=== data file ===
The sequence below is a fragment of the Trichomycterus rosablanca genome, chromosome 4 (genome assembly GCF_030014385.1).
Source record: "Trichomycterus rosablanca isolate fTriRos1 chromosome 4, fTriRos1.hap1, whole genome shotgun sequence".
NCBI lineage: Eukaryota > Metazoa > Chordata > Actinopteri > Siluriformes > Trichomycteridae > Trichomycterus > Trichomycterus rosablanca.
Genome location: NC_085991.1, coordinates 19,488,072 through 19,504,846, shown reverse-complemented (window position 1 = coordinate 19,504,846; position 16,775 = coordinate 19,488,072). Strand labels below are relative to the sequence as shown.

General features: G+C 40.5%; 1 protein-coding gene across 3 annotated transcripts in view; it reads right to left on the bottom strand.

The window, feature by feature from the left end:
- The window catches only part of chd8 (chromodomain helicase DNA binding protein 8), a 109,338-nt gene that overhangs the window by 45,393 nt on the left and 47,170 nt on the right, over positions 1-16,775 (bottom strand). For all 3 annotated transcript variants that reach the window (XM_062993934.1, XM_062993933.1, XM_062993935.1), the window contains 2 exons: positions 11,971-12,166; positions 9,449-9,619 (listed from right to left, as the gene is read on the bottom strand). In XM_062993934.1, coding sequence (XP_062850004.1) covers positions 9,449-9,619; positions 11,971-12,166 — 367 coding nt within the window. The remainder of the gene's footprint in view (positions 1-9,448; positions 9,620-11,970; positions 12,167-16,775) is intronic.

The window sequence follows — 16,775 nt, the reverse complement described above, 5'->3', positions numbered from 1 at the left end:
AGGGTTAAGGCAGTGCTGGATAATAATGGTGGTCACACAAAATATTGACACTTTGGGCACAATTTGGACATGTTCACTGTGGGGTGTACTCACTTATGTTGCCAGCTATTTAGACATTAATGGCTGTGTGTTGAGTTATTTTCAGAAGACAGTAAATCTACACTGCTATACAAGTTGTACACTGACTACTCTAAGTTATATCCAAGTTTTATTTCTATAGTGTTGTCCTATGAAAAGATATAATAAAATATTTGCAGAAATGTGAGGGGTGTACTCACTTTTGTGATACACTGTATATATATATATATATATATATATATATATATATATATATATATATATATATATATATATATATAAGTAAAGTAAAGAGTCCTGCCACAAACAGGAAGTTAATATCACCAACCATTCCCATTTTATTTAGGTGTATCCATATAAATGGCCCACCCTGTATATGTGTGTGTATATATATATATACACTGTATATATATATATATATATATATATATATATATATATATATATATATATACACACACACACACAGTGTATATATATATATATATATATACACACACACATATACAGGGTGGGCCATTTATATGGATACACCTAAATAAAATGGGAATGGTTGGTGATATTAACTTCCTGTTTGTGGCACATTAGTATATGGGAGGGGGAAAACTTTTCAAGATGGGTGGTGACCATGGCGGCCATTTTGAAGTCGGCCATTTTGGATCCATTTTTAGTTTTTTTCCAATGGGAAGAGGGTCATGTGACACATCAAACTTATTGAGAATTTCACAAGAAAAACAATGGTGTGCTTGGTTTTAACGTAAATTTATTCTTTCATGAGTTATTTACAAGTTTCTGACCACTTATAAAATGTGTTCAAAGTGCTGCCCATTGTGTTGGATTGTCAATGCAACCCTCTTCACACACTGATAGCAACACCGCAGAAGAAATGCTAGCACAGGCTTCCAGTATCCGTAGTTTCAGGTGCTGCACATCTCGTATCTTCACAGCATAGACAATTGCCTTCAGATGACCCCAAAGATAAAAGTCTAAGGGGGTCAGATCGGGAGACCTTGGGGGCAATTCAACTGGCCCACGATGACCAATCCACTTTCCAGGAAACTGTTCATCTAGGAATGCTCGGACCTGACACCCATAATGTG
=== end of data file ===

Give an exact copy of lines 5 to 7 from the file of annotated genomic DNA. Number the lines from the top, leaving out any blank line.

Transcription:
General features: G+C 40.5%; 1 protein-coding gene across 3 annotated transcripts in view; it reads right to left on the bottom strand.

The window, feature by feature from the left end:
- The window catches only part of chd8 (chromodomain helicase DNA binding protein 8), a 109,338-nt gene that overhangs the window by 45,393 nt on the left and 47,170 nt on the right, over positions 1-16,775 (bottom strand). For all 3 annotated transcript variants that reach the window (XM_062993934.1, XM_062993933.1, XM_062993935.1), the window contains 2 exons: positions 11,971-12,166; positions 9,449-9,619 (listed from right to left, as the gene is read on the bottom strand). In XM_062993934.1, coding sequence (XP_062850004.1) covers positions 9,449-9,619; positions 11,971-12,166 — 367 coding nt within the window. The remainder of the gene's footprint in view (positions 1-9,448; positions 9,620-11,970; positions 12,167-16,775) is intronic.